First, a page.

Miso(Edited from AP) Fermented bean paste? Doesn’t exactly scream party in your mouth.

And yet we happily slurp it in that salty, savory soup doled out every time we sit down for sushi. And that’s because miso really is a flavor bomb worth knowing.

Miso(Edited from AP) Fermented bean paste? Doesn’t exactly scream party in your mouth.

And yet we happily slurp it in that salty, savory soup doled out every time we sit down for sushi. And that’s because miso really is a flavor bomb worth knowing.

So let’s start there. Miso is a broad term for pastes made from fermented cooked soybeans that are aged, sometimes for years.

Miso has origins in China, but is best known for its role in Japanese cooking, where it is used in soups, sauces, marinades, glazes and dressings.

There are many varieties of miso, which can vary widely in color and flavor intensity based on how long it is aged and which ingredients are added.

Sweet white miso, for example, is made from fermented soybeans and rice, then aged for just a few months. The result is a smooth paste with a sweet, salty, savory flavor and a light golden color. Move up to red miso, usually made with barley instead of rice and aged for up to three years, and both color and flavor get more intense.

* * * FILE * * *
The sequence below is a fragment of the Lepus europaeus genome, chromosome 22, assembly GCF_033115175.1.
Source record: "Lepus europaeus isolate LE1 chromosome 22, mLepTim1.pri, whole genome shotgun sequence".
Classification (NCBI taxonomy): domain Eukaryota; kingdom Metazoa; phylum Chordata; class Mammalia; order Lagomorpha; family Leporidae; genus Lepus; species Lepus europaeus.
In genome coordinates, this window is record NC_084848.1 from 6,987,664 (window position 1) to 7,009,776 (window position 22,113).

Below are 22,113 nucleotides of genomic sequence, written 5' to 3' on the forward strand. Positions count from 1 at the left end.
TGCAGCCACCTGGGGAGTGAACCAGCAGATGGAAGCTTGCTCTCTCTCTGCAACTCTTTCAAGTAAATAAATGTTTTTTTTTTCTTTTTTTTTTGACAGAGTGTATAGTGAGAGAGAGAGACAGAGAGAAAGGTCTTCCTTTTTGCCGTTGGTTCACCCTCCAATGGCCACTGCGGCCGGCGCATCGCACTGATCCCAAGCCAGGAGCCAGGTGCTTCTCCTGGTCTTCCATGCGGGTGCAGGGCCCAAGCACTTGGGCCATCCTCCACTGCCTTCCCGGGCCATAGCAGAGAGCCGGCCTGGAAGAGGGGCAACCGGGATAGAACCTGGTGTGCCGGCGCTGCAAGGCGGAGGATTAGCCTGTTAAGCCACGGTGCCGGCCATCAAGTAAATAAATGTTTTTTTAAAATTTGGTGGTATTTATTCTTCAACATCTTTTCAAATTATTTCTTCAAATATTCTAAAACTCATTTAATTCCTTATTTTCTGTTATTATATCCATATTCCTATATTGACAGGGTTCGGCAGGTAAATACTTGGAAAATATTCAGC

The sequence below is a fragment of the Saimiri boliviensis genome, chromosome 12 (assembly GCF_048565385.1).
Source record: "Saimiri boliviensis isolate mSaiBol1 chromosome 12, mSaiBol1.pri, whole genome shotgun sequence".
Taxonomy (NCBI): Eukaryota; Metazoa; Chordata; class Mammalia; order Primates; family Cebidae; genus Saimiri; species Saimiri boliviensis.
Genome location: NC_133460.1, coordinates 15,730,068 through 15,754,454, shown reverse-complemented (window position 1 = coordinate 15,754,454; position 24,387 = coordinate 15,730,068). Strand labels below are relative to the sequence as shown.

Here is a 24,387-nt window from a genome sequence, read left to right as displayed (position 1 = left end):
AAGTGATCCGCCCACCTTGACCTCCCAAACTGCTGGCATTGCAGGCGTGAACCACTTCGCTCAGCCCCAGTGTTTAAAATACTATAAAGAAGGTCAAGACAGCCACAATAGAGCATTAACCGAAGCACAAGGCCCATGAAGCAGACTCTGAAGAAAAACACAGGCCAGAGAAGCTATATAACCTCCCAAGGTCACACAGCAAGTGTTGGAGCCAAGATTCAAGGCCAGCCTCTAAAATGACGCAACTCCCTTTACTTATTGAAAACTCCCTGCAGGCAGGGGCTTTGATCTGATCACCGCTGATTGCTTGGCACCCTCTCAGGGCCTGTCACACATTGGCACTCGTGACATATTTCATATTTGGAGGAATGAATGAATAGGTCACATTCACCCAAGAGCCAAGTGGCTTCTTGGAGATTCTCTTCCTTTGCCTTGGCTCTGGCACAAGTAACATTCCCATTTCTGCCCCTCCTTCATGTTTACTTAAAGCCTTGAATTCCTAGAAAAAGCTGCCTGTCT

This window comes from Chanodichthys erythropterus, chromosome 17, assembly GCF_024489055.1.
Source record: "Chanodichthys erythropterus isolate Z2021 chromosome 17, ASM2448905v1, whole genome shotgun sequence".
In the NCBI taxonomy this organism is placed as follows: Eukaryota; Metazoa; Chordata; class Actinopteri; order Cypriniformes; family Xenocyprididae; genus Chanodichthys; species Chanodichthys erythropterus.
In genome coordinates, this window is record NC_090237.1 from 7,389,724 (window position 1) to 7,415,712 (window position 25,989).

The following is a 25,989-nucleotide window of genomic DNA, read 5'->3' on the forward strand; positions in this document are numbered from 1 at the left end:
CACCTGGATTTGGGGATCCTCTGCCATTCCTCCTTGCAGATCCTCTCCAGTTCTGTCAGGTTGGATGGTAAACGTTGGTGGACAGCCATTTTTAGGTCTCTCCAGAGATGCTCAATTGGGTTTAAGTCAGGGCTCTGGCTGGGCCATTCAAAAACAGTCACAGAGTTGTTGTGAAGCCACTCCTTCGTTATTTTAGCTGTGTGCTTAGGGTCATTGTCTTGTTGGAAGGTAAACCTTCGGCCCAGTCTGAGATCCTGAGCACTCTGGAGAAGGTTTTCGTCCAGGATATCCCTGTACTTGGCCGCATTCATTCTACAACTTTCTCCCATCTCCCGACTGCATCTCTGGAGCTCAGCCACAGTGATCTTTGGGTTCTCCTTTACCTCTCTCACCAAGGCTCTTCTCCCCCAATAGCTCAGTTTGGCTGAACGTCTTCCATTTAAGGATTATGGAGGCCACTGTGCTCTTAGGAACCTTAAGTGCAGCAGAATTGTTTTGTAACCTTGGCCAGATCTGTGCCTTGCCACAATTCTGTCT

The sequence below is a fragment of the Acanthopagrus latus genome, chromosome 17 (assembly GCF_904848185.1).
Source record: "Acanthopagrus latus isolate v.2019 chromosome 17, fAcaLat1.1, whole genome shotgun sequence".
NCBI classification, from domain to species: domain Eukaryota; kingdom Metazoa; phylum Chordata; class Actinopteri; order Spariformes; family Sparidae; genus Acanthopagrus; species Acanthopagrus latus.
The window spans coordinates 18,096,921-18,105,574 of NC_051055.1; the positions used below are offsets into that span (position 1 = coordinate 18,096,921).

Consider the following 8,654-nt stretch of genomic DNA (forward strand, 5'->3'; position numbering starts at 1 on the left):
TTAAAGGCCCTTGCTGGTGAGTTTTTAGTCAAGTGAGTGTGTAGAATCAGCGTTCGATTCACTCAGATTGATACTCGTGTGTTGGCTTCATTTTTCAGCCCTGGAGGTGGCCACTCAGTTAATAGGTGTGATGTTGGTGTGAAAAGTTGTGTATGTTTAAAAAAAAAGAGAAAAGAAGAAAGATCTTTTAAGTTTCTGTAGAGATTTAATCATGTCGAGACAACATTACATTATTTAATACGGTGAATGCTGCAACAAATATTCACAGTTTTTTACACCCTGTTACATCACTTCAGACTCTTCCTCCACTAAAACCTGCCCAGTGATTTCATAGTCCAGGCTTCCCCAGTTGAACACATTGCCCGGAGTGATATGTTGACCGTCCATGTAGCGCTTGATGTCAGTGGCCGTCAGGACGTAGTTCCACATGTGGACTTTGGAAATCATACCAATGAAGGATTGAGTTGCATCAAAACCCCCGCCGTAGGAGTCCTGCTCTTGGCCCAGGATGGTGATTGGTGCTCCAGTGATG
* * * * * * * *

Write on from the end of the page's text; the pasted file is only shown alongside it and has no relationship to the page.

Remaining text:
Your best bet is to stick with sweet white miso. Its mellow savory-sweet flavor is versatile and pleasant; the stronger miso can be an acquired taste.

Misos are widely available at most grocers, usually refrigerated in the produce section alongside other Asian ingredients. While there are less expensive options, try to get an organic brand. Many cheaper varieties are poorly made and use flavor and color additives to compensate.

Now that you have it, what do you do with it?

Soup is an obvious choice. Bring some water to a simmer and add thinly sliced veggies:  carrots, shiitake mushrooms, cauliflower and some cubed tofu. Simmer briefly, then mix 2 to 3 tablespoons of miso with 1/4 cup of water in a small cup. Add the diluted miso to the soup (this helps it dissolve better than adding miso directly to the soup). Simmer briefly, then slurp.

Miso also makes a great glaze for salmon. Mix 1/3 cup miso with 2 tablespoons lime juice, 1 tablespoon water, 1 clove minced garlic, 1 teaspoon wasabi powder and 1 teaspoon soy sauce. Spread over salmon, then broil for 3 minutes uncovered, then another 5 minutes covered with foil.

For more ideas for using miso, check out the Off the Beaten Aisle column over on Food Network: http://bit.ly/xnSeR0.

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